Truitt pitches new plan for grading schools 

State Superintendent Catherine Truitt wants to change how school performance — illustrated in part in this web image of Central Davidson High School’s C grade from the North Carolina School Report Cards site — is evaluated. (Courtesy of NCDPI)

RALEIGH — The way the state grades its public schools may be getting a redesign according to a presentation given by N.C. State Superintendent Catherine Truitt to the House Select Committee on Education Reform on Feb. 26.  

Almost a decade ago, lawmakers passed a law creating an A-F grading system that bases a letter grade for each school on an achievement score, weighted at 80%, and on the academic growth of students, which is weighted at 20%.  

Since its inception, the A-F system has drawn criticism for relying too much on test scores and not considering other metrics that can impact a particular school and, in some cases, end up penalizing low-wealth or low-performing districts. 

Truitt, along with Deputy Superintendent Michael Maher, told lawmakers the current A-F system does not provide a full, accurate view of school performance. Truitt outlined that part of the problem was being beholden to compliance with certain federal guidelines. 

“So the solution that we are going to present to you today is a multi-measure model of school performance that moves beyond compliance with federal guidelines,” said Truitt. “Because, folks, the federal government right now is driving the way we do school accountability in North Carolina, and we need to replace it with a model that represents our North Carolina educational values. 

“We have to do more than simply look at test scores that occur on one day of the year at the end of the year or semester. We must absolutely be as transparent as possible about the percentage of students who are proficient in reading and proficient math, but there has to be more than that.” 

Truitt’s proposal would include adding more metrics to include career preparation, student attendance, graduation rates and educator surveys on school climate. Additionally, the proposal suggests updating the school grading website rolled out under her predecessor, Mark Johnson, to make it easier to understand for parents.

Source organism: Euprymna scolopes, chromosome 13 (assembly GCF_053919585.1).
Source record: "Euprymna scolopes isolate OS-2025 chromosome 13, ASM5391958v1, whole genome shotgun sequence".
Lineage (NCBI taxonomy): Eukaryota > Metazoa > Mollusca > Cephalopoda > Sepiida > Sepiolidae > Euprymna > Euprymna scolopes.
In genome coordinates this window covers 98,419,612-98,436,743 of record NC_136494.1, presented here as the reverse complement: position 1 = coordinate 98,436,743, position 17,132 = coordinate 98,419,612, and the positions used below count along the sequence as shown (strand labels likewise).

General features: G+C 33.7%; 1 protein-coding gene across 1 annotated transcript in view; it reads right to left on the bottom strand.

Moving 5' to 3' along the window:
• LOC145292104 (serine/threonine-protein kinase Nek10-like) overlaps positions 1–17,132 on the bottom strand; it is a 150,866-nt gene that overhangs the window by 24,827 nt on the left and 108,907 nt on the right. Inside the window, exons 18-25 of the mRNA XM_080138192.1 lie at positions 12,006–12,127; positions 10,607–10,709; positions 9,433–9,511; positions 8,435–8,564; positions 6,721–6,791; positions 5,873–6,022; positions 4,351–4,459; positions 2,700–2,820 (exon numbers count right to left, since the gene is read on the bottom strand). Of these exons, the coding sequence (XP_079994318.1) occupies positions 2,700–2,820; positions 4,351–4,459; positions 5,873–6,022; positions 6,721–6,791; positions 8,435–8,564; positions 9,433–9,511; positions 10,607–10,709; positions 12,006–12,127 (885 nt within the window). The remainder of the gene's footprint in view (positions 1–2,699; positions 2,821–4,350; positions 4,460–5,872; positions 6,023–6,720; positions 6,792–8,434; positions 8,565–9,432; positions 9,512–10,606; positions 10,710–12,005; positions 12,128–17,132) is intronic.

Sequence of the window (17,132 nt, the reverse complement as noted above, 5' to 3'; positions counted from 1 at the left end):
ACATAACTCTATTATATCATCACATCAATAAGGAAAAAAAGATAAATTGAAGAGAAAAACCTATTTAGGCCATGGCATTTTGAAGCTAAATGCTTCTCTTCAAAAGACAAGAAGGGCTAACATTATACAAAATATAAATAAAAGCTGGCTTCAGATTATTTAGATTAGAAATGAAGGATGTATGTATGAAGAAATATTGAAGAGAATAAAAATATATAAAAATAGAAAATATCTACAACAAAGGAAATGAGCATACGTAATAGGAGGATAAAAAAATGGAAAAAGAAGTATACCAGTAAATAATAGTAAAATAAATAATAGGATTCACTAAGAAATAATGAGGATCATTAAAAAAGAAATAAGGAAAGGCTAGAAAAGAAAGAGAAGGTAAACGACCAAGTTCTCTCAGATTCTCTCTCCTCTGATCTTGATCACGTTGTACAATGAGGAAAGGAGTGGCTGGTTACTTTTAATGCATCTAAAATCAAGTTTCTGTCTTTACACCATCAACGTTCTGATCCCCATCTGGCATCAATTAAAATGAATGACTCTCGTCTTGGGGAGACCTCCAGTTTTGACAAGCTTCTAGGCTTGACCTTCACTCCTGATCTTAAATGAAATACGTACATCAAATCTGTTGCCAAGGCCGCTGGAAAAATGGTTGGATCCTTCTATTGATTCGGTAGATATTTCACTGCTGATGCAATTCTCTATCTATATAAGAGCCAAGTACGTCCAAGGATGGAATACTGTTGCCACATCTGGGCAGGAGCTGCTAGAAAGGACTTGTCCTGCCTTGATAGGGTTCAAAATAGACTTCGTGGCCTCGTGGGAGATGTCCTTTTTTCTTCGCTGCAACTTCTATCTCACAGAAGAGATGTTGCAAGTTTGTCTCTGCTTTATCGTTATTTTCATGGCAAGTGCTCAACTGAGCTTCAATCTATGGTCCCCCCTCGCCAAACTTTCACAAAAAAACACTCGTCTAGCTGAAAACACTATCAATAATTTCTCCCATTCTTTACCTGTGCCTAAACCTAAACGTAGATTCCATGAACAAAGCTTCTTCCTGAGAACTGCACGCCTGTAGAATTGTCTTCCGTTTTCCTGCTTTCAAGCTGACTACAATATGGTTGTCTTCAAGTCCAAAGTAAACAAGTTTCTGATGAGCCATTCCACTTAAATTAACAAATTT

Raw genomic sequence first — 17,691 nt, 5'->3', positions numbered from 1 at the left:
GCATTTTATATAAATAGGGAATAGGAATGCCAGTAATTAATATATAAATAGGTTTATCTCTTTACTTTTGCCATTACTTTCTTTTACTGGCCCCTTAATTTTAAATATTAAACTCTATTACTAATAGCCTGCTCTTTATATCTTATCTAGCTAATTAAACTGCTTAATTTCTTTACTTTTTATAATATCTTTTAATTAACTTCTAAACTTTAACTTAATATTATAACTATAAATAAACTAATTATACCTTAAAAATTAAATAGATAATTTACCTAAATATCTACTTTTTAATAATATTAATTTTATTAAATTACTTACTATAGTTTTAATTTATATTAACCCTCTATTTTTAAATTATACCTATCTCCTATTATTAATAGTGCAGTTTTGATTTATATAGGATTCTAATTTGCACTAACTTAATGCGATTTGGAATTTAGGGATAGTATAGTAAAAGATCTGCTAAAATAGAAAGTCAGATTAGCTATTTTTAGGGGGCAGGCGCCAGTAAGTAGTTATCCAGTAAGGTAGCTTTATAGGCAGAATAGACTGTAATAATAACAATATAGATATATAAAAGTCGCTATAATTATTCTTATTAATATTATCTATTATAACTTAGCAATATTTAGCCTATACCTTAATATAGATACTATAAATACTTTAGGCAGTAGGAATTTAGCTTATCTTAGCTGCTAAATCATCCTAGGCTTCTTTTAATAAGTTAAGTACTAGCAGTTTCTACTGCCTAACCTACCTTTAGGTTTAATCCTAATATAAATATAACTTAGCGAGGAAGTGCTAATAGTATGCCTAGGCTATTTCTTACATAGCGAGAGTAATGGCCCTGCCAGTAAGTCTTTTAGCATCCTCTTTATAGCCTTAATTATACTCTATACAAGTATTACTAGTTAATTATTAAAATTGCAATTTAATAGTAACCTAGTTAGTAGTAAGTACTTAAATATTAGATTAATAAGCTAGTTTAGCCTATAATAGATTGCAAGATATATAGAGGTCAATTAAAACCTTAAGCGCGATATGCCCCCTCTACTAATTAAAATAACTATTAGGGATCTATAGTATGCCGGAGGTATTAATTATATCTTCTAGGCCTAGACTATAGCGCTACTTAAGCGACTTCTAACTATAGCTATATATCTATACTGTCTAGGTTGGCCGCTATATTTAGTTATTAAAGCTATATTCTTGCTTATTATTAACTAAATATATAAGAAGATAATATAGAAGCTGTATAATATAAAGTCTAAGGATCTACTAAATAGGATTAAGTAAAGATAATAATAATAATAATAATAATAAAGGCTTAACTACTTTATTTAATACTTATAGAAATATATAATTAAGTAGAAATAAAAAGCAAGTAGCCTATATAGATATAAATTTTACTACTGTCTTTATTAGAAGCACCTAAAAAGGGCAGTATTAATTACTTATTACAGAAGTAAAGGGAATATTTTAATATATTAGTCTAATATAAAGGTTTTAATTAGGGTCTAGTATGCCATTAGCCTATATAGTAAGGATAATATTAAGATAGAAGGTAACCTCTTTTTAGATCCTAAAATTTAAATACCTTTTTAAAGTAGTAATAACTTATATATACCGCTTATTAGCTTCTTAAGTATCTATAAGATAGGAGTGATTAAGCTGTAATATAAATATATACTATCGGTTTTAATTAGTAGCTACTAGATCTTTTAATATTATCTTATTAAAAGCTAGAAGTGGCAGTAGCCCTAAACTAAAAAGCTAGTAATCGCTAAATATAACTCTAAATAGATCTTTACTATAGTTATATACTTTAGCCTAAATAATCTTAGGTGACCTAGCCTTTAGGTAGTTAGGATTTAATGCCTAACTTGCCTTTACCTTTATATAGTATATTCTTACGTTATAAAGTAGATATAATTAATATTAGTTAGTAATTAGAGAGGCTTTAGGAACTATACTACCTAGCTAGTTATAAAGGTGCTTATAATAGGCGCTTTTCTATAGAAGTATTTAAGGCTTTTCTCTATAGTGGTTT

Instead of one letter grade, the new “multi-measure model” for schools would receive four individual grades for Academics, Progress, Readiness and Opportunity. 

The Academics grade would measure student proficiency in math, reading and science, while the Progress grade measures school growth based on data from the Education Value-Added Assessment System, or EVAAS for short.  

Readiness grades would measure student post-secondary preparedness, including high school graduation rates, and Opportunity would consider items like chronic absenteeism, school climate and intra/extra-curricular activities. 

“Right now in North Carolina, only 30% of high schoolers are graduating every year and getting any kind of credential of value, two-year degree or four-year degree, by the age of 24,” Truitt said. “This (is) despite the fact that we have data that show that our students have earned more career and technical education credentials than at any time in state history. Yet it’s not converting to either being enlisted, employed or enrolled when they graduate from high school.” 

Truitt also said low-performing schools were not receiving “meaningful accountability” under the current model and therefore were not receiving the appropriate support. The presentation given by Truitt and Maher underscored that point, stating that the “state accountability model (80/20) and federal accountability model (ESSA) are not aligned — making it difficult to know if schools are improving.” 

Overall, the shift to a more expansive school grading system would take place in phases over three years. The first year would involve a pilot program that will examine certain selected schools that will implement both grading models. The second year would pull the rest of the state’s schools into the mix, using both models. The final year would see all schools transfer to using the new model.  

Truitt asked lawmakers to act on the model by allowing the pilot to commence during the 2024-25 school year. 

The new A-F model was developed by a working group that was formed in 2022.  

The working group had conversations with multiple stakeholder groups, which a Department of Public Instruction press release characterized as a “bipartisan advisory group of educators, superintendents and charter leaders, public policy experts and NCDPI staff members. Additionally, 50 district superintendents helped hammer out the final version that was presented to lawmakers at the committee meeting. 

About A.P. Dillon 1293 Articles
A.P. Dillon is a North State Journal reporter located near Raleigh, North Carolina. Find her on Twitter: @APDillon_